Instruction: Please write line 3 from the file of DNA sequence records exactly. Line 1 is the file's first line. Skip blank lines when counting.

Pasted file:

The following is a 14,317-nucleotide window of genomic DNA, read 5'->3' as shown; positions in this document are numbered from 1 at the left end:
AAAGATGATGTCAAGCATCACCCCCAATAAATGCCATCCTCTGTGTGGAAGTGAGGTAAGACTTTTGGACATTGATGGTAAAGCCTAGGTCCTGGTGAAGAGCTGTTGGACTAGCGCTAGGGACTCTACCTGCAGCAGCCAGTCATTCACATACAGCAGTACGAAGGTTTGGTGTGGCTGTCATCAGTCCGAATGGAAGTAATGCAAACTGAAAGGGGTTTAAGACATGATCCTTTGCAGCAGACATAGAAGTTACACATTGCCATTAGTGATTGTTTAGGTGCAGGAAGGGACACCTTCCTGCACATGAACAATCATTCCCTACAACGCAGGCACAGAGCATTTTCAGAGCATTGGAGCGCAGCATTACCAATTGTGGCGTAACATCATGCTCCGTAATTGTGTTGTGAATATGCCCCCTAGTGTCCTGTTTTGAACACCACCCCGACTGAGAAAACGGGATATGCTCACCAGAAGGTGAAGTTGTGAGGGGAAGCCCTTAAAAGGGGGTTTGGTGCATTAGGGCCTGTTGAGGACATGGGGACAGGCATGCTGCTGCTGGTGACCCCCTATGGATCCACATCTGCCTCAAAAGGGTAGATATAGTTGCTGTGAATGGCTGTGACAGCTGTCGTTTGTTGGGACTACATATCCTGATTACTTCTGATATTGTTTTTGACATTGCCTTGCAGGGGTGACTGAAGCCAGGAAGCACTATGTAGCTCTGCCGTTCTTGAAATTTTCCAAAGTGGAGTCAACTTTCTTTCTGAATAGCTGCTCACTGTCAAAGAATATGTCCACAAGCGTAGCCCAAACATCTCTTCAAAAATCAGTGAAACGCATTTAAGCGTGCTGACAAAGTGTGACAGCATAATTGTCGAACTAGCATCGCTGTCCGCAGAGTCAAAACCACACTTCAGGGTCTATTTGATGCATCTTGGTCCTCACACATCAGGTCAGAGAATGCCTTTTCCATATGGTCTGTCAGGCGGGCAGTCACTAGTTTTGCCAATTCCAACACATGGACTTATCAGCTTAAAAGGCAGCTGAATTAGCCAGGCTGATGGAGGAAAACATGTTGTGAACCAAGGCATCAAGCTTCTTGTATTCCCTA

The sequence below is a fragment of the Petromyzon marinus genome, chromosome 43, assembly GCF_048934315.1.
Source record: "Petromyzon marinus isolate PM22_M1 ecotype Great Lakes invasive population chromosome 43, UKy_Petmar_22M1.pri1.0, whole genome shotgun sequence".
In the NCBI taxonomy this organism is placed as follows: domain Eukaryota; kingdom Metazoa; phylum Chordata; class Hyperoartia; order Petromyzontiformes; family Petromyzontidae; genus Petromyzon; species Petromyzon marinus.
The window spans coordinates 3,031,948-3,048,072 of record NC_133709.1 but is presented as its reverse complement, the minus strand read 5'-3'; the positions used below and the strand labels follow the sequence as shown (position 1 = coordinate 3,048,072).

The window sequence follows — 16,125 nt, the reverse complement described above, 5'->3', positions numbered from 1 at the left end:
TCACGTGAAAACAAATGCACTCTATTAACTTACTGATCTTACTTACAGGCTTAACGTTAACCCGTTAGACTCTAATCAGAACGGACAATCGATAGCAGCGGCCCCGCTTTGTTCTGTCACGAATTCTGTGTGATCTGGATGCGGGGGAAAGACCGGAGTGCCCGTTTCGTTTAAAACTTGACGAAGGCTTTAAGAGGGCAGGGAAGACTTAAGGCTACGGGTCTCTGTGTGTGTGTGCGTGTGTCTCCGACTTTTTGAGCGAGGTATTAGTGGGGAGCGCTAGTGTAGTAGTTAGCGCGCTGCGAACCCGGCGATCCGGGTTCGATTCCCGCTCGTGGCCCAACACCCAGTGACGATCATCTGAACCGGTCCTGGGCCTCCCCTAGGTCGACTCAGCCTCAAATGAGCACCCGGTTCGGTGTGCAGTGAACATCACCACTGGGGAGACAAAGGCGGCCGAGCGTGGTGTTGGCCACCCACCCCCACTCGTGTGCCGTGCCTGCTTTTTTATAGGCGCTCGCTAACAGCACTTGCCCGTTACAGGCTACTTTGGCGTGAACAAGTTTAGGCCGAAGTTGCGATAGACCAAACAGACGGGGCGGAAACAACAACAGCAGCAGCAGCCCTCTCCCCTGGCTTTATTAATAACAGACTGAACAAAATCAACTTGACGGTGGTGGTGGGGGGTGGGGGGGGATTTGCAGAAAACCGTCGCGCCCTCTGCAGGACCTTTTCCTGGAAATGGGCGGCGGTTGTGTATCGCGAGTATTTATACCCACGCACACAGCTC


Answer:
The sequence below is a fragment of the Petromyzon marinus genome, chromosome 43, assembly GCF_048934315.1.